I'm not expecting a response.

Will anyone else be writing to them about this?

Dorothy Neville said...

I just watched most of the 9/1/10 board meeting and the annual HC grant came up. So Bob V got to answer questions. It's actually kinda worth watching yourselves if you are interested in the whole curriculum thing.

Anyway, Kay tried to grill him on stuff, like the D12 thing. Was told that wasn't really pertinent to this grant thing, but she sort of seemed like she planning to bring up D12 whenever she could. Not positive, I was really tired of school board blather by then.

Anonymous said...

McClure spectrum is full and has a waitlists. Students have actually been rejected to the school who were trying to get into spectrum. There is no room for Hamilton overflow.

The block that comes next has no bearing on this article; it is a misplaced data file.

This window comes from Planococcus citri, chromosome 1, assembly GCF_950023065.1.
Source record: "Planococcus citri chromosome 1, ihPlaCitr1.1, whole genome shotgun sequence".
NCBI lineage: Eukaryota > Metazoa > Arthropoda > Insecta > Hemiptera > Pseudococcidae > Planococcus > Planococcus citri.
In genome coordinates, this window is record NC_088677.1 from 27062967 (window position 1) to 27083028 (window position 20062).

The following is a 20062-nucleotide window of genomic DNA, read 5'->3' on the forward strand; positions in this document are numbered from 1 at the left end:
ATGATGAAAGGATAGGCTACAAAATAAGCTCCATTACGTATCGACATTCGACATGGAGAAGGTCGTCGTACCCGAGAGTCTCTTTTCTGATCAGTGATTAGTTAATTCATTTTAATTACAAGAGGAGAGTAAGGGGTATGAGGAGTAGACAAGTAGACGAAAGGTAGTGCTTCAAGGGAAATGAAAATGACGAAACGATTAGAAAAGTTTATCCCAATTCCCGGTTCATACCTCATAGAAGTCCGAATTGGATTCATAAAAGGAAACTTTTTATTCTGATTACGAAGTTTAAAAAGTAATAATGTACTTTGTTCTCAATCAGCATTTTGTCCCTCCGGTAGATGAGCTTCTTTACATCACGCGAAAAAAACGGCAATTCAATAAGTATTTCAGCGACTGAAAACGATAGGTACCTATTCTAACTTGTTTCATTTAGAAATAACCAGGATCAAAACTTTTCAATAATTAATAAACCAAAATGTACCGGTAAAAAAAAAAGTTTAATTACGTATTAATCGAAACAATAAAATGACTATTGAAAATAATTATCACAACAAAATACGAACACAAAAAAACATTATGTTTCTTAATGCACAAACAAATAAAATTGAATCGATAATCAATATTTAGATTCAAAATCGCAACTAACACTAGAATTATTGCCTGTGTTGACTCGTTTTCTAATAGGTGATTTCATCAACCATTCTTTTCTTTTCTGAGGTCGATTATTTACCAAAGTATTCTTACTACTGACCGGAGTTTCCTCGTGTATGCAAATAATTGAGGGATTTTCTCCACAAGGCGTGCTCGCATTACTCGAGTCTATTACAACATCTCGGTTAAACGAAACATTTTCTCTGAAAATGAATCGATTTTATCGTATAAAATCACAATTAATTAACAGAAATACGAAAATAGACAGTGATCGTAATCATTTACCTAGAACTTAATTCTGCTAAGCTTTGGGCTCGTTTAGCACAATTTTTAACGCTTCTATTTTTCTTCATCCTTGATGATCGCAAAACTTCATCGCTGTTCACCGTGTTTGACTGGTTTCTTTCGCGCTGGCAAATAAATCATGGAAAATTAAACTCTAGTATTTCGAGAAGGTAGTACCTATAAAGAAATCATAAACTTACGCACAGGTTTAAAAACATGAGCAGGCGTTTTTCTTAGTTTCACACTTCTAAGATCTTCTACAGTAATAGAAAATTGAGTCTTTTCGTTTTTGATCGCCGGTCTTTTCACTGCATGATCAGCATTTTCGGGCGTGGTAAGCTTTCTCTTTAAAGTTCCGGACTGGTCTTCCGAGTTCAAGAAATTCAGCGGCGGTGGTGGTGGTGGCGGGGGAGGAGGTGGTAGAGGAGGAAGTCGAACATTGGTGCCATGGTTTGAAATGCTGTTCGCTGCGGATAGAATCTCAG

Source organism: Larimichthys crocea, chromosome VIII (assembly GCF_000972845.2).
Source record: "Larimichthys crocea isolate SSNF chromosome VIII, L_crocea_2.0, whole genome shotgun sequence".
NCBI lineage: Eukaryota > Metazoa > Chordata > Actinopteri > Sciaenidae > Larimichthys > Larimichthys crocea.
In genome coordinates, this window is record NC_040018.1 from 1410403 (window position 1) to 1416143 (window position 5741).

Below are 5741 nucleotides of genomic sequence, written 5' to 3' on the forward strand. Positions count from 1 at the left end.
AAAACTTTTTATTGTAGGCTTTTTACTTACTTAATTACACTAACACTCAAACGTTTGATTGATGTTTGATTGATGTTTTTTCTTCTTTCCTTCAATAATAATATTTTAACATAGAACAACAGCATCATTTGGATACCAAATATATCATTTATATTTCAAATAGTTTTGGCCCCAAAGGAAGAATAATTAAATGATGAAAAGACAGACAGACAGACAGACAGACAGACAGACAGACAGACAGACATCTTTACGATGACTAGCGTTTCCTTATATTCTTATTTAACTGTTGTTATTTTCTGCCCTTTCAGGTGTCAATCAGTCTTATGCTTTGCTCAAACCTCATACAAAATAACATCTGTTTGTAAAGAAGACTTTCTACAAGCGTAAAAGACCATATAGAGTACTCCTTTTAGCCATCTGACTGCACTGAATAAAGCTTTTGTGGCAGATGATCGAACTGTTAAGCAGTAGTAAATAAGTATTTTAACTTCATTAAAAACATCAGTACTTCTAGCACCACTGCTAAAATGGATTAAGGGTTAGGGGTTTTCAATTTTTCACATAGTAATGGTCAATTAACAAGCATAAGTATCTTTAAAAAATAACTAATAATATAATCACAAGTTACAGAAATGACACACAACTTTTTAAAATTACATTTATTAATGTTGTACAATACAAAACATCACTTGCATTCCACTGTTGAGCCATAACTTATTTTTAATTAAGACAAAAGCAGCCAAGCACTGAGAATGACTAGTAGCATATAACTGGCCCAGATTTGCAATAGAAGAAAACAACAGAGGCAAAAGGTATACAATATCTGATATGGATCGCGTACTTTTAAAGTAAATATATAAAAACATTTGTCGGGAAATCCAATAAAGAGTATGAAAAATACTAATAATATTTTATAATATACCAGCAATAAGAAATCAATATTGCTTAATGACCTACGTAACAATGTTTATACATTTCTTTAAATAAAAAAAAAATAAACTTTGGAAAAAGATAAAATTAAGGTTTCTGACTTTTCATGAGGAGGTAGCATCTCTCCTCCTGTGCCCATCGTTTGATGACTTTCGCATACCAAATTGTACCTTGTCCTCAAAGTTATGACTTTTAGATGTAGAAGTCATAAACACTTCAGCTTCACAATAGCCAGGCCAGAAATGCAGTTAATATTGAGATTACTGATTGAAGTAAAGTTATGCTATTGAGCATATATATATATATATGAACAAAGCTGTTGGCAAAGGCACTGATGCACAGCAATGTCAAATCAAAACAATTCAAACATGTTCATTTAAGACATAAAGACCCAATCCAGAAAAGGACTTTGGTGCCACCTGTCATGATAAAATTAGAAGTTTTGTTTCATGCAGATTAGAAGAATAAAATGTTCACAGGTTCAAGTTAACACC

Charlie Mas said...

Is the McClure Spectrum program filled with Spectrum-eligible students who live in the McClure attendance area or does it include students from outside the area?

If it is filled with students living in the area, then there is a problem. It means that those Spectrum-eligible students can enroll at McClure, but aren't admitted to the program. Which means that the program enrollment is artificially capped at a size too small to meet the demand. That's bad capacity management, isn't it?

Who sets the size of the program? Is it the District or the school? If it is the District, then they need to have a way to adjust it. If it is the school then we have a real problem. What's to keep the school from capping the program at 90? or at 60? or at 30? What, in fact, is keeping the school from capping the program enrollment at 3? And if there is something that prohibits the school from capping the program too small, why isn't it working?